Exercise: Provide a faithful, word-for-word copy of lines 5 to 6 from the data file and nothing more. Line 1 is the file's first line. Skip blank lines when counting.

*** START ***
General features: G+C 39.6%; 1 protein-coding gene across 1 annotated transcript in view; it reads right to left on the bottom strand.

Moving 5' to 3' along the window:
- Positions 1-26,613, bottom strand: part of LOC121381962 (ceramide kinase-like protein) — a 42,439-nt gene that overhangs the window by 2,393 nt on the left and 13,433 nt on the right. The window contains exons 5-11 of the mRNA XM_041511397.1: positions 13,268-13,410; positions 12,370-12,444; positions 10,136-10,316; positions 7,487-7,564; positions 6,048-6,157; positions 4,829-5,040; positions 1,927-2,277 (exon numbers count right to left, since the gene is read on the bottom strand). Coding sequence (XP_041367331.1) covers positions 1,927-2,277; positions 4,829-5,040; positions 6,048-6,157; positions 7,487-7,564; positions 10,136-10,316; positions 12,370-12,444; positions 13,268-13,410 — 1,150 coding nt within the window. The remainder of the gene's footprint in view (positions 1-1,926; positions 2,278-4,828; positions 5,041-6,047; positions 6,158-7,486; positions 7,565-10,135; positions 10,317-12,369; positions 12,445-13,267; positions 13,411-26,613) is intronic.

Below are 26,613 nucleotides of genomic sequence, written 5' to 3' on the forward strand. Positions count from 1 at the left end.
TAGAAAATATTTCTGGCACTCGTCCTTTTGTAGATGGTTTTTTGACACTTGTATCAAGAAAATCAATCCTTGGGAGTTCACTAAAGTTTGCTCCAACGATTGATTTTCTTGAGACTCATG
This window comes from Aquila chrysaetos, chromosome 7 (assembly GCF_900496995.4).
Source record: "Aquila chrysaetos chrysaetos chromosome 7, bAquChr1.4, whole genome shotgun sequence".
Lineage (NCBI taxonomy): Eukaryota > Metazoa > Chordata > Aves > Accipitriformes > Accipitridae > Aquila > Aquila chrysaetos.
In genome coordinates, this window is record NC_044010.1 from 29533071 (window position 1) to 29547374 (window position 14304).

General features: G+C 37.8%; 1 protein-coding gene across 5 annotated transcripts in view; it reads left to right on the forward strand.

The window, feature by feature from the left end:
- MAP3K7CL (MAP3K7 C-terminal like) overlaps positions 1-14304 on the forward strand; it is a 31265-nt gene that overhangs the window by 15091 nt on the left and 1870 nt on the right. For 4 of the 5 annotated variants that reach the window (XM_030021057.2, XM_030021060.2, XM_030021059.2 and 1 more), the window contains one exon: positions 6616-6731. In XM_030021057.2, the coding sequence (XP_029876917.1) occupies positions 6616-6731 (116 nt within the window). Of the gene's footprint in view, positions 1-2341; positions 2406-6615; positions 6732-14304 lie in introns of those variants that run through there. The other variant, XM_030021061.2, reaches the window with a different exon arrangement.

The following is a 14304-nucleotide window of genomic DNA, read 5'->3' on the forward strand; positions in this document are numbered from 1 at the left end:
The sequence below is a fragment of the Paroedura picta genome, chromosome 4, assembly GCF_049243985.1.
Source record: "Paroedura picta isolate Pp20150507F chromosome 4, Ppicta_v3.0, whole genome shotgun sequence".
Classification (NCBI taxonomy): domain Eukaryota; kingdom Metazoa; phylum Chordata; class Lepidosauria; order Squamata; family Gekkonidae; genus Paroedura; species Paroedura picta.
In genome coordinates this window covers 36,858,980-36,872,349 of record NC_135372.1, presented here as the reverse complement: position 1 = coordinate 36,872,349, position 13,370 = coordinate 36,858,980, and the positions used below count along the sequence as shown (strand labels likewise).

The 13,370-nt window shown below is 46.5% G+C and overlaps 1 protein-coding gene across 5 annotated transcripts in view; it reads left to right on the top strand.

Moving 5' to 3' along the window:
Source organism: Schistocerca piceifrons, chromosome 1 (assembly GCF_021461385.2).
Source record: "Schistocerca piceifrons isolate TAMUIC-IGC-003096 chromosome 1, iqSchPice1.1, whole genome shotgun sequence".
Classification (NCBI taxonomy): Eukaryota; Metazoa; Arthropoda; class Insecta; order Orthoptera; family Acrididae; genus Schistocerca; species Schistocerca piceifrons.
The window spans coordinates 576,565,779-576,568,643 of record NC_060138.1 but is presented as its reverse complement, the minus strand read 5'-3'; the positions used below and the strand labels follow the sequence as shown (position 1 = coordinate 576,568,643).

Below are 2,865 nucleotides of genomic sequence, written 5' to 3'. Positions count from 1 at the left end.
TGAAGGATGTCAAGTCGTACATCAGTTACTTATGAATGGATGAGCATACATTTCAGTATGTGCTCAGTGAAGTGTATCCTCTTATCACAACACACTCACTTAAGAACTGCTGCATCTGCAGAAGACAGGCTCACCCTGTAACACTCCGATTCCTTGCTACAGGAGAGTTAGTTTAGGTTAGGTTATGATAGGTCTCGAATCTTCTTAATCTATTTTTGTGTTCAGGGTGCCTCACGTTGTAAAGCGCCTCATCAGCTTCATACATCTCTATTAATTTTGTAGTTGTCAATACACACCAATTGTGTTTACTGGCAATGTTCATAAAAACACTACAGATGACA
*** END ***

TAGAAAATATTTCTGGCACTCGTCCTTTTGTAGATGGTTTTTTGACACTTGTATCAAGAAAATCAATCCTTGGGAGTTCACTAAAGTTTGCTCCAACGATTGATTTTCTTGAGACTCATG
This window comes from Aquila chrysaetos, chromosome 7 (assembly GCF_900496995.4).